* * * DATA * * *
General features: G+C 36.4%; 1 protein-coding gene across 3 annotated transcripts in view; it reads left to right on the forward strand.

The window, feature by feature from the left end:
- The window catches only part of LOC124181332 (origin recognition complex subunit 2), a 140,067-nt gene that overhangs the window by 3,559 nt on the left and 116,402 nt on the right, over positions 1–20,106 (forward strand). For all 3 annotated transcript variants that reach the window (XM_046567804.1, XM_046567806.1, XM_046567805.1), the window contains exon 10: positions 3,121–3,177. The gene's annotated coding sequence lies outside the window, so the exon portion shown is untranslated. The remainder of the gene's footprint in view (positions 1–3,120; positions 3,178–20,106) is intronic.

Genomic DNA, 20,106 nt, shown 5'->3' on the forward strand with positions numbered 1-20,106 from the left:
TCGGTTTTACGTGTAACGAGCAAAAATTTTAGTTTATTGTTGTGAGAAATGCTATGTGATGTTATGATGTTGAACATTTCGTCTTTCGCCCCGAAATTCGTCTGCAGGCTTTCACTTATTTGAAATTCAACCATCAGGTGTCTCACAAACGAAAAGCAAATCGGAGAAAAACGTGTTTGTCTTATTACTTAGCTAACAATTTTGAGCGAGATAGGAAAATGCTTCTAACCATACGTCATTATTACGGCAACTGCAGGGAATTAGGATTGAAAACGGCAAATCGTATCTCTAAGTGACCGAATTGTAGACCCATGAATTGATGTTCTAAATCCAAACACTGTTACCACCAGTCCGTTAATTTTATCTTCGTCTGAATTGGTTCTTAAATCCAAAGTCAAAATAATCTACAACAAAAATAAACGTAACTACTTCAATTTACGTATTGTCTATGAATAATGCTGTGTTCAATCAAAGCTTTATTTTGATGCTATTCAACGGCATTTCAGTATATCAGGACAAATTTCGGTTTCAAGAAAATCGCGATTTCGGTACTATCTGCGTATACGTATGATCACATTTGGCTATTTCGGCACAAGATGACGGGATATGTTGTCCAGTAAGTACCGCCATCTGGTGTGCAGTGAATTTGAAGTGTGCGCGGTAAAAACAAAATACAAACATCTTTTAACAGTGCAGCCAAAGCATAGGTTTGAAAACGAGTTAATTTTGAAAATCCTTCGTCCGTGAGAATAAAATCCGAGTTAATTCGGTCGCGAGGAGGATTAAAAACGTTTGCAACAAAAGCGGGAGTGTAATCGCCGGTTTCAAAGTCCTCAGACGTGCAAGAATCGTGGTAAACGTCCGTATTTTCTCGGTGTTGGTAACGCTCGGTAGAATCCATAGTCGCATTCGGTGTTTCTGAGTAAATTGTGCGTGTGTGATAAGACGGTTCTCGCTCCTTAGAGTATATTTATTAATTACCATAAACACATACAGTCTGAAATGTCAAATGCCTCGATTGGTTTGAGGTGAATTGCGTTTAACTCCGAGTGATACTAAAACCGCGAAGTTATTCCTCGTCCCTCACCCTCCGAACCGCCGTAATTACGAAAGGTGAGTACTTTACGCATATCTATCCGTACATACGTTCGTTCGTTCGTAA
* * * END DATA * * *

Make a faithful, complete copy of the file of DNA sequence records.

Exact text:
General features: G+C 36.4%; 1 protein-coding gene across 3 annotated transcripts in view; it reads left to right on the forward strand.

The window, feature by feature from the left end:
- The window catches only part of LOC124181332 (origin recognition complex subunit 2), a 140,067-nt gene that overhangs the window by 3,559 nt on the left and 116,402 nt on the right, over positions 1–20,106 (forward strand). For all 3 annotated transcript variants that reach the window (XM_046567804.1, XM_046567806.1, XM_046567805.1), the window contains exon 10: positions 3,121–3,177. The gene's annotated coding sequence lies outside the window, so the exon portion shown is untranslated. The remainder of the gene's footprint in view (positions 1–3,120; positions 3,178–20,106) is intronic.

Genomic DNA, 20,106 nt, shown 5'->3' on the forward strand with positions numbered 1-20,106 from the left:
TCGGTTTTACGTGTAACGAGCAAAAATTTTAGTTTATTGTTGTGAGAAATGCTATGTGATGTTATGATGTTGAACATTTCGTCTTTCGCCCCGAAATTCGTCTGCAGGCTTTCACTTATTTGAAATTCAACCATCAGGTGTCTCACAAACGAAAAGCAAATCGGAGAAAAACGTGTTTGTCTTATTACTTAGCTAACAATTTTGAGCGAGATAGGAAAATGCTTCTAACCATACGTCATTATTACGGCAACTGCAGGGAATTAGGATTGAAAACGGCAAATCGTATCTCTAAGTGACCGAATTGTAGACCCATGAATTGATGTTCTAAATCCAAACACTGTTACCACCAGTCCGTTAATTTTATCTTCGTCTGAATTGGTTCTTAAATCCAAAGTCAAAATAATCTACAACAAAAATAAACGTAACTACTTCAATTTACGTATTGTCTATGAATAATGCTGTGTTCAATCAAAGCTTTATTTTGATGCTATTCAACGGCATTTCAGTATATCAGGACAAATTTCGGTTTCAAGAAAATCGCGATTTCGGTACTATCTGCGTATACGTATGATCACATTTGGCTATTTCGGCACAAGATGACGGGATATGTTGTCCAGTAAGTACCGCCATCTGGTGTGCAGTGAATTTGAAGTGTGCGCGGTAAAAACAAAATACAAACATCTTTTAACAGTGCAGCCAAAGCATAGGTTTGAAAACGAGTTAATTTTGAAAATCCTTCGTCCGTGAGAATAAAATCCGAGTTAATTCGGTCGCGAGGAGGATTAAAAACGTTTGCAACAAAAGCGGGAGTGTAATCGCCGGTTTCAAAGTCCTCAGACGTGCAAGAATCGTGGTAAACGTCCGTATTTTCTCGGTGTTGGTAACGCTCGGTAGAATCCATAGTCGCATTCGGTGTTTCTGAGTAAATTGTGCGTGTGTGATAAGACGGTTCTCGCTCCTTAGAGTATATTTATTAATTACCATAAACACATACAGTCTGAAATGTCAAATGCCTCGATTGGTTTGAGGTGAATTGCGTTTAACTCCGAGTGATACTAAAACCGCGAAGTTATTCCTCGTCCCTCACCCTCCGAACCGCCGTAATTACGAAAGGTGAGTACTTTACGCATATCTATCCGTACATACGTTCGTTCGTTCGTAA